Another expression of this meticulousness involves language. As Shayna Weiss, the associate director of the Schusterman Center for Israel Studies at Brandeis University, has noted, the older characters in Shtisel—Shulem; his misanthropic brother, Nukhem (Sasson Gabai); and his riotously funny mother (Hanna Rieber in the first season and Leah Koenig in the second)—generally speak to one another in Yiddish. The younger characters speak mostly in Hebrew. But even haredi Hebrew is distinct. It includes Yiddish expressions, and many haredim use Ashkenazi (European) pronunciations that differ from the Sephardic (Middle Eastern) pronunciations that are normative in modern Hebrew. If that’s not complicated enough, the characters sometimes employ religious terms drawn from Aramaic.

Shtisel’s combination of radical particularity and radical universality lies at the core of its appeal. At Temple Emanu-El, Aloni quoted a fan who told him, “I’m a Norwegian Christian, and watching Shtisel makes me long for my childhood in Geula.”

Still, it’s telling that so many American Jews are eager to find universality in a form of particularity that, in the past, they found deeply unpleasant. In her 2009 book, Doubting the Devout: The Ultra-Orthodox in the Jewish American Imagination, the University of Rochester’s Nora Rubel notes that haredim have often been a “source of anxiety and embarrassment for ‘modern’ Jews.” In his 1959 short story “Eli, the Fanatic,” Philip Roth conjures Eli Peck, a prosperous, suburban Jew who fears that a nearby ultra-Orthodox yeshiva will imperil his hard-won status. Eli asks that the neighboring haredim only enter his town “provided that they are attired in clothing usually associated with American life in the 20th century.” But when a box with a haredi man’s suit is left on his porch, Eli—transfixed—begins wearing it; the story ends with him being dragged off to a mental hospital.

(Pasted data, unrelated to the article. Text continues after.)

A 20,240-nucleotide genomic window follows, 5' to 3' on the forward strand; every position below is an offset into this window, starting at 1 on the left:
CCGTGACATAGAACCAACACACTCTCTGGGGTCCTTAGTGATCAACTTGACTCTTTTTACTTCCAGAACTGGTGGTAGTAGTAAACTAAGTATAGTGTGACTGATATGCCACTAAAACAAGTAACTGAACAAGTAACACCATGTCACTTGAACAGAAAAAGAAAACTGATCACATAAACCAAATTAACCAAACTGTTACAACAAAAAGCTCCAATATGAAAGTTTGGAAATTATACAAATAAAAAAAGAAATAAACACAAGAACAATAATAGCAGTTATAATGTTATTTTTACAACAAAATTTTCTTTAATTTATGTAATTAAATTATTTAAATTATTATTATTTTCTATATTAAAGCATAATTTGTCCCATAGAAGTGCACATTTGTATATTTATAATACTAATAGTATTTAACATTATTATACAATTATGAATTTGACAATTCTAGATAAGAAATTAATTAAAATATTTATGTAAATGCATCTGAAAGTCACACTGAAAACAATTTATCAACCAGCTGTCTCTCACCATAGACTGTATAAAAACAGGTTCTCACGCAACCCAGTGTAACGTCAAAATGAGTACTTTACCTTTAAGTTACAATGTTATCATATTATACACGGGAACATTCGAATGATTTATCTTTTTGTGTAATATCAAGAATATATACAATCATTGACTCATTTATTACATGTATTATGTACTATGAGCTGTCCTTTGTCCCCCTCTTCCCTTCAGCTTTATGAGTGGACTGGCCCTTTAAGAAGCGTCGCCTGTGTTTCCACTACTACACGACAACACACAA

Roth’s message is clear: By refusing to adapt to contemporary America, the haredim imperil those Jews who have. In Annie Hall (1977), Woody Allen’s character, Alvy Singer, is eating Easter dinner with Annie Hall’s family. As they pass the ham, Alvy imagines the Hall family picturing him as an ultra-Orthodox Jew, someone who—despite his best efforts—is irredeemably different. In her 2005 short story, “Long-Distance Client,” Allegra Goodman describes the “revulsion and embarrassment” felt by Mel, a liberal Jew from Canaan, Connecticut, at the Bialystoker Hasidim who live nearby. (Hasidim are ultra-Orthodox Jews who cluster around a hereditary leader, or rebbe.) This hostility hasn’t confined itself to fiction. In 1993, Tom Dine, the executive director of the American Israel Public Affairs Committee, was forced to resign after saying that “mainstream Jews” viewed haredim as “smelly” and “low class.”